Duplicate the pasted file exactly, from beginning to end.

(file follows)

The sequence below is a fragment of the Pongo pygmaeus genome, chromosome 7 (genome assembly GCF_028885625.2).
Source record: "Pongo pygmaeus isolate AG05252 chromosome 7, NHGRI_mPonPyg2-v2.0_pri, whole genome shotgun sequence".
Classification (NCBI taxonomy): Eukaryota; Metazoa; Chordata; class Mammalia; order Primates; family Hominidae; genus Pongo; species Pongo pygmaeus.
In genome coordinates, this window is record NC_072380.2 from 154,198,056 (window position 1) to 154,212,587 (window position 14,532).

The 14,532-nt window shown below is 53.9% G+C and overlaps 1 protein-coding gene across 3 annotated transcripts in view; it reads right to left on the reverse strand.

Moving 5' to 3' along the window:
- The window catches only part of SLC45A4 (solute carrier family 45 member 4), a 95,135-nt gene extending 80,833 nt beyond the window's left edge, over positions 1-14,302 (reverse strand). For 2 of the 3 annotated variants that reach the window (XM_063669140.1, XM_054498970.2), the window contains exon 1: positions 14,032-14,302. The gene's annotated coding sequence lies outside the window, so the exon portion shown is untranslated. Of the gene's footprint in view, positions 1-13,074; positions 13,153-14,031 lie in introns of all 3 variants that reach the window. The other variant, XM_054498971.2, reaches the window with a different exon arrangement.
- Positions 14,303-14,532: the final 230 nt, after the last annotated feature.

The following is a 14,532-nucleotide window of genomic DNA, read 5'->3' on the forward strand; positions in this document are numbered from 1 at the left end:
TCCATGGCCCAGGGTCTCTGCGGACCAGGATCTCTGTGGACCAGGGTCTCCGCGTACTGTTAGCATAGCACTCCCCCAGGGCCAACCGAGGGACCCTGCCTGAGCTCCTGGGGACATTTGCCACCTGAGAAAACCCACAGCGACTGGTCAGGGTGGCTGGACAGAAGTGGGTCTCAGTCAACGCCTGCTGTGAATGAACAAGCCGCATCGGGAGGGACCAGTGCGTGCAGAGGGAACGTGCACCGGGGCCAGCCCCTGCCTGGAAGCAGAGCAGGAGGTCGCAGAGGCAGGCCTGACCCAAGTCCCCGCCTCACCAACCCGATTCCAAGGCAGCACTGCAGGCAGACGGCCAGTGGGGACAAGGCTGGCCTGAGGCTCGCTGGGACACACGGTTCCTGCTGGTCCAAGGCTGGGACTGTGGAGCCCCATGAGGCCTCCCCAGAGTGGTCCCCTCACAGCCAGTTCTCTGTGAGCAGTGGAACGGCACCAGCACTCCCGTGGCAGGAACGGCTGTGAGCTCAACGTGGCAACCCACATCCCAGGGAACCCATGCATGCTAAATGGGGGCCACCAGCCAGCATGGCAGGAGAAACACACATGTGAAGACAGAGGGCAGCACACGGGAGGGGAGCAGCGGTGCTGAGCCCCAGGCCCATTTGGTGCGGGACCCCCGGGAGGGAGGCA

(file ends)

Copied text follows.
The sequence below is a fragment of the Pongo pygmaeus genome, chromosome 7 (genome assembly GCF_028885625.2).
Source record: "Pongo pygmaeus isolate AG05252 chromosome 7, NHGRI_mPonPyg2-v2.0_pri, whole genome shotgun sequence".
Classification (NCBI taxonomy): Eukaryota; Metazoa; Chordata; class Mammalia; order Primates; family Hominidae; genus Pongo; species Pongo pygmaeus.
In genome coordinates, this window is record NC_072380.2 from 154,198,056 (window position 1) to 154,212,587 (window position 14,532).

The 14,532-nt window shown below is 53.9% G+C and overlaps 1 protein-coding gene across 3 annotated transcripts in view; it reads right to left on the reverse strand.

Moving 5' to 3' along the window:
- The window catches only part of SLC45A4 (solute carrier family 45 member 4), a 95,135-nt gene extending 80,833 nt beyond the window's left edge, over positions 1-14,302 (reverse strand). For 2 of the 3 annotated variants that reach the window (XM_063669140.1, XM_054498970.2), the window contains exon 1: positions 14,032-14,302. The gene's annotated coding sequence lies outside the window, so the exon portion shown is untranslated. Of the gene's footprint in view, positions 1-13,074; positions 13,153-14,031 lie in introns of all 3 variants that reach the window. The other variant, XM_054498971.2, reaches the window with a different exon arrangement.
- Positions 14,303-14,532: the final 230 nt, after the last annotated feature.

The following is a 14,532-nucleotide window of genomic DNA, read 5'->3' on the forward strand; positions in this document are numbered from 1 at the left end:
TCCATGGCCCAGGGTCTCTGCGGACCAGGATCTCTGTGGACCAGGGTCTCCGCGTACTGTTAGCATAGCACTCCCCCAGGGCCAACCGAGGGACCCTGCCTGAGCTCCTGGGGACATTTGCCACCTGAGAAAACCCACAGCGACTGGTCAGGGTGGCTGGACAGAAGTGGGTCTCAGTCAACGCCTGCTGTGAATGAACAAGCCGCATCGGGAGGGACCAGTGCGTGCAGAGGGAACGTGCACCGGGGCCAGCCCCTGCCTGGAAGCAGAGCAGGAGGTCGCAGAGGCAGGCCTGACCCAAGTCCCCGCCTCACCAACCCGATTCCAAGGCAGCACTGCAGGCAGACGGCCAGTGGGGACAAGGCTGGCCTGAGGCTCGCTGGGACACACGGTTCCTGCTGGTCCAAGGCTGGGACTGTGGAGCCCCATGAGGCCTCCCCAGAGTGGTCCCCTCACAGCCAGTTCTCTGTGAGCAGTGGAACGGCACCAGCACTCCCGTGGCAGGAACGGCTGTGAGCTCAACGTGGCAACCCACATCCCAGGGAACCCATGCATGCTAAATGGGGGCCACCAGCCAGCATGGCAGGAGAAACACACATGTGAAGACAGAGGGCAGCACACGGGAGGGGAGCAGCGGTGCTGAGCCCCAGGCCCATTTGGTGCGGGACCCCCGGGAGGGAGGCA